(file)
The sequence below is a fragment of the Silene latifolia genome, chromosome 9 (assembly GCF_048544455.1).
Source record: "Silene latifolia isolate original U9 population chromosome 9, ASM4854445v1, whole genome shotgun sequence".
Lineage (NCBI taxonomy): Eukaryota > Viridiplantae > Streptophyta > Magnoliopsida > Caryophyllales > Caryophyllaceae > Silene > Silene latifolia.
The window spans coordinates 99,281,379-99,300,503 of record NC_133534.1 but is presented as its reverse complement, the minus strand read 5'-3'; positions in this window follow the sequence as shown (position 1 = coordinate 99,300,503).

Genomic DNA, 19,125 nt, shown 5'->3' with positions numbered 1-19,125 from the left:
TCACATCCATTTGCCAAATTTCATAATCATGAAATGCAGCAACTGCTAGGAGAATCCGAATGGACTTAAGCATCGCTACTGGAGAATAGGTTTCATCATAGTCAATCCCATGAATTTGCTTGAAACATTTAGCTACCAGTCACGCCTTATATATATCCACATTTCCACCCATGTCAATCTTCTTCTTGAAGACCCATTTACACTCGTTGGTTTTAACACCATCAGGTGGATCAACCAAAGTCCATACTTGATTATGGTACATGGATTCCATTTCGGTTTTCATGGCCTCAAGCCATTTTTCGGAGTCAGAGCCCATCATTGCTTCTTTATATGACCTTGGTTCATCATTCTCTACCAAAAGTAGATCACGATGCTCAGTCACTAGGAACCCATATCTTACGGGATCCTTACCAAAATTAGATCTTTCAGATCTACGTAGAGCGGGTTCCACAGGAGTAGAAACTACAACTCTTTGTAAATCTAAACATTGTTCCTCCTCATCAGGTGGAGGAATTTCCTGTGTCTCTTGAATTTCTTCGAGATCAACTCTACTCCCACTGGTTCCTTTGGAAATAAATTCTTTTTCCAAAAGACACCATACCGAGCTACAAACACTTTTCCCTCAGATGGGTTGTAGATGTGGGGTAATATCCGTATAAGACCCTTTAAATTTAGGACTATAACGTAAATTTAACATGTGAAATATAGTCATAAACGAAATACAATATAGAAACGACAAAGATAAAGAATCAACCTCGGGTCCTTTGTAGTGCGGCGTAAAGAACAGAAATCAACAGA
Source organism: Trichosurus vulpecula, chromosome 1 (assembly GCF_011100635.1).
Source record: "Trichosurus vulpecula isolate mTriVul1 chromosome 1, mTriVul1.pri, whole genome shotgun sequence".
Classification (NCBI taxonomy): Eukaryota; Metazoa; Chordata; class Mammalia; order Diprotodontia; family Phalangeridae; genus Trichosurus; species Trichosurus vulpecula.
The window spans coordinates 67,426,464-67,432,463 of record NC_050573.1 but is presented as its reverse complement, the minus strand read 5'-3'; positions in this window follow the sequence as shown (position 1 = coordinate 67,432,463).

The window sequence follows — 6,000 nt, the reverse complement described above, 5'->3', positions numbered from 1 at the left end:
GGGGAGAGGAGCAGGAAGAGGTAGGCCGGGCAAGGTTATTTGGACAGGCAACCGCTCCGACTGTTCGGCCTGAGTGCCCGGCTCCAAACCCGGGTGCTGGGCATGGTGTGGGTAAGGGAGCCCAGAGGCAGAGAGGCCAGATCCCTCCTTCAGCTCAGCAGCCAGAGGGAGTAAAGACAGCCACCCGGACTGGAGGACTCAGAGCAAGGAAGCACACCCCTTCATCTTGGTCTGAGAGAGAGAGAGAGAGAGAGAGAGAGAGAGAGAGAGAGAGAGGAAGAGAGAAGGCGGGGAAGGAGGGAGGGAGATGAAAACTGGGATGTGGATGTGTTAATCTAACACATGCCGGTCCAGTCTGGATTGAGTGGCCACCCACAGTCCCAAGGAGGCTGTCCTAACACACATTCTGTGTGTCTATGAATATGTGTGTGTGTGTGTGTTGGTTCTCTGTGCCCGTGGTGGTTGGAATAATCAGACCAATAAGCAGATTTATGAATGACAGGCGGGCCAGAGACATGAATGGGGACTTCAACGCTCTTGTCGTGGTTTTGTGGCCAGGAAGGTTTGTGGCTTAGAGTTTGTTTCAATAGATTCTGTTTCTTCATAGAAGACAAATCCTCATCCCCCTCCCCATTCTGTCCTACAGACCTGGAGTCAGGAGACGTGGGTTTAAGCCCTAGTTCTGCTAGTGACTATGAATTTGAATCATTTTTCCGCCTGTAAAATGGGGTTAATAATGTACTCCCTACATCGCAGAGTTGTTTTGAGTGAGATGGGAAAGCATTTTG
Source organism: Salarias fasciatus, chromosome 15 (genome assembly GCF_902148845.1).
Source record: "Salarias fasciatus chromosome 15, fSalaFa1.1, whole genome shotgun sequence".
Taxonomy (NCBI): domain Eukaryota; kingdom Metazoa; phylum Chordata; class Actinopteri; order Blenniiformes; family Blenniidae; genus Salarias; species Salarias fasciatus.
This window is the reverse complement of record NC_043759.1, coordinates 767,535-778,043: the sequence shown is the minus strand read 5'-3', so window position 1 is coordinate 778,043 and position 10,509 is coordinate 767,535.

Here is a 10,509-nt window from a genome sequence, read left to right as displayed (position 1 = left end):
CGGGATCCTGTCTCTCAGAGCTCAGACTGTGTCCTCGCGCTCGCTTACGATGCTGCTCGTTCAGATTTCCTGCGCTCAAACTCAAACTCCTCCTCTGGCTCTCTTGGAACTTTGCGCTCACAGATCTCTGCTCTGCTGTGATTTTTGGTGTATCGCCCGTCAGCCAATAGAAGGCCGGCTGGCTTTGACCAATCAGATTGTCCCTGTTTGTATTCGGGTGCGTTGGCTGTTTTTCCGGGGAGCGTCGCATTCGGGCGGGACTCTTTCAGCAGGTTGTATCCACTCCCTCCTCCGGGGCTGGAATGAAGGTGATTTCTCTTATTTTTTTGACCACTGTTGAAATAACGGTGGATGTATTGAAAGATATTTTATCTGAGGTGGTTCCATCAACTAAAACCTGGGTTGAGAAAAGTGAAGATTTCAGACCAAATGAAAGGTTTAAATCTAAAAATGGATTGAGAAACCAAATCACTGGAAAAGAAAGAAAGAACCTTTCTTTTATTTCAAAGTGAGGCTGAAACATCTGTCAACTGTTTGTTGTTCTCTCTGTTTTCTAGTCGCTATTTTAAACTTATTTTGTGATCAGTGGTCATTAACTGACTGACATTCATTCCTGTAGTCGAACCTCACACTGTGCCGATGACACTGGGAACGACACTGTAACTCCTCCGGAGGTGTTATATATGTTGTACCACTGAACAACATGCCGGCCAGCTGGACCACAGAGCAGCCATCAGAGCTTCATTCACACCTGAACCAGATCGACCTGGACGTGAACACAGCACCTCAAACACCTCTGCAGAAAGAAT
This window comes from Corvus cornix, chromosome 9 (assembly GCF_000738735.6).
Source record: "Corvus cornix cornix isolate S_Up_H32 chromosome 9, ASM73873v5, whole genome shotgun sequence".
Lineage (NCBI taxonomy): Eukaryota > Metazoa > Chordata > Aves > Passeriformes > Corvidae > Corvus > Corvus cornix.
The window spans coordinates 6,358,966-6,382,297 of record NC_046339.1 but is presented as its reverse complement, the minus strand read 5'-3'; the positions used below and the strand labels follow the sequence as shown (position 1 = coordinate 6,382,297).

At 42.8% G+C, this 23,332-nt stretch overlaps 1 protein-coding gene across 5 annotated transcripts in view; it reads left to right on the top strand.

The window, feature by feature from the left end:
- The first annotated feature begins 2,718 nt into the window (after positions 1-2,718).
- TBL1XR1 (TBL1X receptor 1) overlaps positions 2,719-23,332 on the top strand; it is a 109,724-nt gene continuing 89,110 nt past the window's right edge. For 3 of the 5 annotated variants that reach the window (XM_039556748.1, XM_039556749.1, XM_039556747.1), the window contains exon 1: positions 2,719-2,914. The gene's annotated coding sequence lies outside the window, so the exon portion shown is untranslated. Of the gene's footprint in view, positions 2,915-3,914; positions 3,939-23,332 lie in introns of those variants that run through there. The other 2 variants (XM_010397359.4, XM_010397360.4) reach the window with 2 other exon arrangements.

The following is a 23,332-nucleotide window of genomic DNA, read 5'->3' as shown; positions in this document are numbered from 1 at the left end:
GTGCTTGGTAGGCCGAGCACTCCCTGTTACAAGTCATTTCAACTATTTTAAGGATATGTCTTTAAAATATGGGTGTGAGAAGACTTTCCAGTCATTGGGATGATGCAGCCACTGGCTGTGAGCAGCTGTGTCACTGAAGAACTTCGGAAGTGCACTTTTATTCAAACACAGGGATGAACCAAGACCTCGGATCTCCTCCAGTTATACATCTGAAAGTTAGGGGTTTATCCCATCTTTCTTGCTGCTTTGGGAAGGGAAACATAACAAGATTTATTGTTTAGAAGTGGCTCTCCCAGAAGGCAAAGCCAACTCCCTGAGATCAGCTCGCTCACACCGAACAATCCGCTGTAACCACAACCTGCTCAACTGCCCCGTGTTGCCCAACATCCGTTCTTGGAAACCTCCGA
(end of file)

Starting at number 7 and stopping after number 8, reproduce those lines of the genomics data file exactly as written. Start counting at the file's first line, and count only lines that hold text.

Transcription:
Source organism: Trichosurus vulpecula, chromosome 1 (assembly GCF_011100635.1).
Source record: "Trichosurus vulpecula isolate mTriVul1 chromosome 1, mTriVul1.pri, whole genome shotgun sequence".